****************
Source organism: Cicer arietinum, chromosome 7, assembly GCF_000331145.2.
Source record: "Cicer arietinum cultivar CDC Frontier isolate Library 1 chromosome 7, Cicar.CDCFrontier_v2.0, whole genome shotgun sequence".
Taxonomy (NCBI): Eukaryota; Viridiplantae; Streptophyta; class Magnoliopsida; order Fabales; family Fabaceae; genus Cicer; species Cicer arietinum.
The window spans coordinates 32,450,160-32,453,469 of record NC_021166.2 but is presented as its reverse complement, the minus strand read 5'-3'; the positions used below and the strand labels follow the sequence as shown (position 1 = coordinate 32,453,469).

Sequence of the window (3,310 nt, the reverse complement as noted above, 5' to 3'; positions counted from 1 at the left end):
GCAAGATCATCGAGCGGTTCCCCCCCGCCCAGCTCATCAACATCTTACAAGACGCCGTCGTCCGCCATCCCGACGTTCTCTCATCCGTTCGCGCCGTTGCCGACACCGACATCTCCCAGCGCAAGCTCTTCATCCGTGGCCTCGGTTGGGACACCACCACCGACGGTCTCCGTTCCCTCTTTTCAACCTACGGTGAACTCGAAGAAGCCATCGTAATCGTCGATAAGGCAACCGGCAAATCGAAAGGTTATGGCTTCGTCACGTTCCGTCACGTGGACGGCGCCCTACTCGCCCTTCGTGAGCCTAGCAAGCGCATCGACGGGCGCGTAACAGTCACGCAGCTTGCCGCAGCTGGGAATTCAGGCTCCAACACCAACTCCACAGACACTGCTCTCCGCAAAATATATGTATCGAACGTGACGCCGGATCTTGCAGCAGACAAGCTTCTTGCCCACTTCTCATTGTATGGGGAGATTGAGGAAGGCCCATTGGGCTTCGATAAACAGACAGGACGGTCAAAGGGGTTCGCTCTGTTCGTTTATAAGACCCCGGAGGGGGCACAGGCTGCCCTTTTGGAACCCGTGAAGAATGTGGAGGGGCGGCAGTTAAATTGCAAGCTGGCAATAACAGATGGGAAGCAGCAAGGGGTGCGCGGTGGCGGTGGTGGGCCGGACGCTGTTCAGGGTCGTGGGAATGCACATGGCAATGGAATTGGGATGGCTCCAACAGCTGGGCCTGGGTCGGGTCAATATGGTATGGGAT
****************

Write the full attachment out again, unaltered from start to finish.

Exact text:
Source organism: Cicer arietinum, chromosome 7, assembly GCF_000331145.2.
Source record: "Cicer arietinum cultivar CDC Frontier isolate Library 1 chromosome 7, Cicar.CDCFrontier_v2.0, whole genome shotgun sequence".
Taxonomy (NCBI): Eukaryota; Viridiplantae; Streptophyta; class Magnoliopsida; order Fabales; family Fabaceae; genus Cicer; species Cicer arietinum.
The window spans coordinates 32,450,160-32,453,469 of record NC_021166.2 but is presented as its reverse complement, the minus strand read 5'-3'; the positions used below and the strand labels follow the sequence as shown (position 1 = coordinate 32,453,469).

Sequence of the window (3,310 nt, the reverse complement as noted above, 5' to 3'; positions counted from 1 at the left end):
GCAAGATCATCGAGCGGTTCCCCCCCGCCCAGCTCATCAACATCTTACAAGACGCCGTCGTCCGCCATCCCGACGTTCTCTCATCCGTTCGCGCCGTTGCCGACACCGACATCTCCCAGCGCAAGCTCTTCATCCGTGGCCTCGGTTGGGACACCACCACCGACGGTCTCCGTTCCCTCTTTTCAACCTACGGTGAACTCGAAGAAGCCATCGTAATCGTCGATAAGGCAACCGGCAAATCGAAAGGTTATGGCTTCGTCACGTTCCGTCACGTGGACGGCGCCCTACTCGCCCTTCGTGAGCCTAGCAAGCGCATCGACGGGCGCGTAACAGTCACGCAGCTTGCCGCAGCTGGGAATTCAGGCTCCAACACCAACTCCACAGACACTGCTCTCCGCAAAATATATGTATCGAACGTGACGCCGGATCTTGCAGCAGACAAGCTTCTTGCCCACTTCTCATTGTATGGGGAGATTGAGGAAGGCCCATTGGGCTTCGATAAACAGACAGGACGGTCAAAGGGGTTCGCTCTGTTCGTTTATAAGACCCCGGAGGGGGCACAGGCTGCCCTTTTGGAACCCGTGAAGAATGTGGAGGGGCGGCAGTTAAATTGCAAGCTGGCAATAACAGATGGGAAGCAGCAAGGGGTGCGCGGTGGCGGTGGTGGGCCGGACGCTGTTCAGGGTCGTGGGAATGCACATGGCAATGGAATTGGGATGGCTCCAACAGCTGGGCCTGGGTCGGGTCAATATGGTATGGGAT